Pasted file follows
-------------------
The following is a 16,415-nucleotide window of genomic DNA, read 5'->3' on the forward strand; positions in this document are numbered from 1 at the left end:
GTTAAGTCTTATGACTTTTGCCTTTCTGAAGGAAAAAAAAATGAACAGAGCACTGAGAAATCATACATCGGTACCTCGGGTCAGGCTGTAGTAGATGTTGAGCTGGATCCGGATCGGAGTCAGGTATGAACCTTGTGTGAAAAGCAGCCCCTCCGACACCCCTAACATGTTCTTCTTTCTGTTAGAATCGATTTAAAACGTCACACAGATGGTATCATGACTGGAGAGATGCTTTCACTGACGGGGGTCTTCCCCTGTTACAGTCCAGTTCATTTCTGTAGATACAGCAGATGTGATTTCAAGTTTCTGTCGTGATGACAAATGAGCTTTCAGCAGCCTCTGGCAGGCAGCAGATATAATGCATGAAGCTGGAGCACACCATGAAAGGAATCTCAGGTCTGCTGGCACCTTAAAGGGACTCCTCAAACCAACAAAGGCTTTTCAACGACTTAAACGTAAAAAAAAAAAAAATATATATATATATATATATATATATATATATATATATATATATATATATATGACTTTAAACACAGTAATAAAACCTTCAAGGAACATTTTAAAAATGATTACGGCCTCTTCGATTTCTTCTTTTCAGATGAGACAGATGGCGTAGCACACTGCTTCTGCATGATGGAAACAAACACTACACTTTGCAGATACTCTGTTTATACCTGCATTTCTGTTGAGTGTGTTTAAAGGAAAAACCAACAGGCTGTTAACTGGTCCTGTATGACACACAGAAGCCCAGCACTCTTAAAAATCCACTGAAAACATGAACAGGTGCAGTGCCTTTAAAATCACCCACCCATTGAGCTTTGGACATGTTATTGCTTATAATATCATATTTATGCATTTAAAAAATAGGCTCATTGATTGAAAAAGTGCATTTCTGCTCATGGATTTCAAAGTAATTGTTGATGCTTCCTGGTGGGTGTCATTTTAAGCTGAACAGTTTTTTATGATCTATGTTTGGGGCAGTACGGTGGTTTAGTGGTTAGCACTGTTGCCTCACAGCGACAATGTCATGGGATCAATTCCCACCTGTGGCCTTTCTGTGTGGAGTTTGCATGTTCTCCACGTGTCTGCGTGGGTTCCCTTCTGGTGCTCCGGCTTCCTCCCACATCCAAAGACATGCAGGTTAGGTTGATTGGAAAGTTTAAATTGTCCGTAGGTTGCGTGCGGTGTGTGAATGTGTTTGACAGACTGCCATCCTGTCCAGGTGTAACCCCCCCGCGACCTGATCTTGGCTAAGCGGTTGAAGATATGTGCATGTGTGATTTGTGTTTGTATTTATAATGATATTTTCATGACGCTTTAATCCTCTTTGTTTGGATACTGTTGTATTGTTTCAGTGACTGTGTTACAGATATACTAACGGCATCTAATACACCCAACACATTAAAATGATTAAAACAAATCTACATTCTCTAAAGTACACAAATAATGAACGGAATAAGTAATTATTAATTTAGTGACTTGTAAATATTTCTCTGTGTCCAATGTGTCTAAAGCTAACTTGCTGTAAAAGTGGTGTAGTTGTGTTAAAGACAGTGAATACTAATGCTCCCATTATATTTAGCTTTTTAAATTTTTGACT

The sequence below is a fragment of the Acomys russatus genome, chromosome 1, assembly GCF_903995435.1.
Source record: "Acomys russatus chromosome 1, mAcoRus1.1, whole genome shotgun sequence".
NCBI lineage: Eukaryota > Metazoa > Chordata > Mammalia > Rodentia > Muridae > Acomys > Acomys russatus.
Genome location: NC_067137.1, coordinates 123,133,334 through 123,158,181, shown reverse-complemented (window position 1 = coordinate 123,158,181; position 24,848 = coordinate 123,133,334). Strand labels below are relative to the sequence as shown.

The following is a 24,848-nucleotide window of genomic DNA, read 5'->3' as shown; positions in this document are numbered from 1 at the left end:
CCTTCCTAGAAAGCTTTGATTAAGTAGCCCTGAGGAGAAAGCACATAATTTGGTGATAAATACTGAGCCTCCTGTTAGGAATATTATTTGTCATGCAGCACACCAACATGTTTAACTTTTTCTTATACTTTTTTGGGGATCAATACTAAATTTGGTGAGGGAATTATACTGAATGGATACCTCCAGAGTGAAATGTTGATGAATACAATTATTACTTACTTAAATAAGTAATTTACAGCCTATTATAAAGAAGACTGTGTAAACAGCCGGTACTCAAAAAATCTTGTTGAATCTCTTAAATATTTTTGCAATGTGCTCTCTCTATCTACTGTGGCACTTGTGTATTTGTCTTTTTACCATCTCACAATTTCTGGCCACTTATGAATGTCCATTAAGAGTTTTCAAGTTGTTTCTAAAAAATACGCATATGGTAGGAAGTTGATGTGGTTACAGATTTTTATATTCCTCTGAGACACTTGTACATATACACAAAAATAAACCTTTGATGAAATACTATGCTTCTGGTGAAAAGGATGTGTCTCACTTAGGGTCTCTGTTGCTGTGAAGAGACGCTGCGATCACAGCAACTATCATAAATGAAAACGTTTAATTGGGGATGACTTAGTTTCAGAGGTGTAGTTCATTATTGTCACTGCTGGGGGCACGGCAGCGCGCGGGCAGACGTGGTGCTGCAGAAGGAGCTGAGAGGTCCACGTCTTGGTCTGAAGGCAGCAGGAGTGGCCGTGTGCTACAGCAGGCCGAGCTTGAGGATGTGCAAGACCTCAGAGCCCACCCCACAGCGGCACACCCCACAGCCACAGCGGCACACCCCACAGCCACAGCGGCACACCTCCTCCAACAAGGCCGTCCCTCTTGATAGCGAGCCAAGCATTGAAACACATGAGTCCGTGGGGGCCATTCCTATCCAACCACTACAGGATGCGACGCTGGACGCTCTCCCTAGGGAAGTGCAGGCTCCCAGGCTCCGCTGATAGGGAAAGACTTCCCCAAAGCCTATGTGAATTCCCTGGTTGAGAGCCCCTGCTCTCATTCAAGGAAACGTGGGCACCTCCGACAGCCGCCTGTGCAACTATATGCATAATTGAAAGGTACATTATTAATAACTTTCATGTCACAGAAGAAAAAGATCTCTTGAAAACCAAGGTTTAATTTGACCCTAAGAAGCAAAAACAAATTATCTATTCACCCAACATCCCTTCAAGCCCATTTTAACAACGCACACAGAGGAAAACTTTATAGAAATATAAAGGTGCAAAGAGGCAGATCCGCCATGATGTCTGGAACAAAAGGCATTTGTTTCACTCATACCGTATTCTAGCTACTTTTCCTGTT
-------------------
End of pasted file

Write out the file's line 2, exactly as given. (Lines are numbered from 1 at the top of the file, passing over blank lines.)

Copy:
GTTAAGTCTTATGACTTTTGCCTTTCTGAAGGAAAAAAAAATGAACAGAGCACTGAGAAATCATACATCGGTACCTCGGGTCAGGCTGTAGTAGATGTTGAGCTGGATCCGGATCGGAGTCAGGTATGAACCTTGTGTGAAAAGCAGCCCCTCCGACACCCCTAACATGTTCTTCTTTCTGTTAGAATCGATTTAAAACGTCACACAGATGGTATCATGACTGGAGAGATGCTTTCACTGACGGGGGTCTTCCCCTGTTACAGTCCAGTTCATTTCTGTAGATACAGCAGATGTGATTTCAAGTTTCTGTCGTGATGACAAATGAGCTTTCAGCAGCCTCTGGCAGGCAGCAGATATAATGCATGAAGCTGGAGCACACCATGAAAGGAATCTCAGGTCTGCTGGCACCTTAAAGGGACTCCTCAAACCAACAAAGGCTTTTCAACGACTTAAACGTAAAAAAAAAAAAAATATATATATATATATATATATATATATATATATATATATATATATATATATGACTTTAAACACAGTAATAAAACCTTCAAGGAACATTTTAAAAATGATTACGGCCTCTTCGATTTCTTCTTTTCAGATGAGACAGATGGCGTAGCACACTGCTTCTGCATGATGGAAACAAACACTACACTTTGCAGATACTCTGTTTATACCTGCATTTCTGTTGAGTGTGTTTAAAGGAAAAACCAACAGGCTGTTAACTGGTCCTGTATGACACACAGAAGCCCAGCACTCTTAAAAATCCACTGAAAACATGAACAGGTGCAGTGCCTTTAAAATCACCCACCCATTGAGCTTTGGACATGTTATTGCTTATAATATCATATTTATGCATTTAAAAAATAGGCTCATTGATTGAAAAAGTGCATTTCTGCTCATGGATTTCAAAGTAATTGTTGATGCTTCCTGGTGGGTGTCATTTTAAGCTGAACAGTTTTTTATGATCTATGTTTGGGGCAGTACGGTGGTTTAGTGGTTAGCACTGTTGCCTCACAGCGACAATGTCATGGGATCAATTCCCACCTGTGGCCTTTCTGTGTGGAGTTTGCATGTTCTCCACGTGTCTGCGTGGGTTCCCTTCTGGTGCTCCGGCTTCCTCCCACATCCAAAGACATGCAGGTTAGGTTGATTGGAAAGTTTAAATTGTCCGTAGGTTGCGTGCGGTGTGTGAATGTGTTTGACAGACTGCCATCCTGTCCAGGTGTAACCCCCCCGCGACCTGATCTTGGCTAAGCGGTTGAAGATATGTGCATGTGTGATTTGTGTTTGTATTTATAATGATATTTTCATGACGCTTTAATCCTCTTTGTTTGGATACTGTTGTATTGTTTCAGTGACTGTGTTACAGATATACTAACGGCATCTAATACACCCAACACATTAAAATGATTAAAACAAATCTACATTCTCTAAAGTACACAAATAATGAACGGAATAAGTAATTATTAATTTAGTGACTTGTAAATATTTCTCTGTGTCCAATGTGTCTAAAGCTAACTTGCTGTAAAAGTGGTGTAGTTGTGTTAAAGACAGTGAATACTAATGCTCCCATTATATTTAGCTTTTTAAATTTTTGACT